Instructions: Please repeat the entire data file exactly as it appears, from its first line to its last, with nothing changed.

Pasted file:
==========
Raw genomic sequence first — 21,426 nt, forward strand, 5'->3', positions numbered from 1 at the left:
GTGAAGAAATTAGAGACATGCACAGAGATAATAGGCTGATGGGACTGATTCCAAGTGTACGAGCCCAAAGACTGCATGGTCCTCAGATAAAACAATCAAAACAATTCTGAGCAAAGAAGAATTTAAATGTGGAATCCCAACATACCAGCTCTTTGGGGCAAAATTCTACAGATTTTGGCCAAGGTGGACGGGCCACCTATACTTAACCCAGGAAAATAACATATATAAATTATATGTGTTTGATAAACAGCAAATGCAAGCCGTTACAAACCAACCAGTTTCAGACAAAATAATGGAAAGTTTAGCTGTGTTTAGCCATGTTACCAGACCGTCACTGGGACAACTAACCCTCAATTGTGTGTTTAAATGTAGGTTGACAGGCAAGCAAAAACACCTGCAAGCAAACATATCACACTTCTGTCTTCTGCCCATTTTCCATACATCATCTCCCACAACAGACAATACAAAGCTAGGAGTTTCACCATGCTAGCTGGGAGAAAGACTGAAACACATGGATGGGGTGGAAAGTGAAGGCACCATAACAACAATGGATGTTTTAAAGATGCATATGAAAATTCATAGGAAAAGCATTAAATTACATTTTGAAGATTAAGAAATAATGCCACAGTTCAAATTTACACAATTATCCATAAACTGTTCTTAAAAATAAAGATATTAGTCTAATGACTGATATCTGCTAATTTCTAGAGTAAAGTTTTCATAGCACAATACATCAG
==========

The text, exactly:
Raw genomic sequence first — 21,426 nt, forward strand, 5'->3', positions numbered from 1 at the left:
GTGAAGAAATTAGAGACATGCACAGAGATAATAGGCTGATGGGACTGATTCCAAGTGTACGAGCCCAAAGACTGCATGGTCCTCAGATAAAACAATCAAAACAATTCTGAGCAAAGAAGAATTTAAATGTGGAATCCCAACATACCAGCTCTTTGGGGCAAAATTCTACAGATTTTGGCCAAGGTGGACGGGCCACCTATACTTAACCCAGGAAAATAACATATATAAATTATATGTGTTTGATAAACAGCAAATGCAAGCCGTTACAAACCAACCAGTTTCAGACAAAATAATGGAAAGTTTAGCTGTGTTTAGCCATGTTACCAGACCGTCACTGGGACAACTAACCCTCAATTGTGTGTTTAAATGTAGGTTGACAGGCAAGCAAAAACACCTGCAAGCAAACATATCACACTTCTGTCTTCTGCCCATTTTCCATACATCATCTCCCACAACAGACAATACAAAGCTAGGAGTTTCACCATGCTAGCTGGGAGAAAGACTGAAACACATGGATGGGGTGGAAAGTGAAGGCACCATAACAACAATGGATGTTTTAAAGATGCATATGAAAATTCATAGGAAAAGCATTAAATTACATTTTGAAGATTAAGAAATAATGCCACAGTTCAAATTTACACAATTATCCATAAACTGTTCTTAAAAATAAAGATATTAGTCTAATGACTGATATCTGCTAATTTCTAGAGTAAAGTTTTCATAGCACAATACATCAG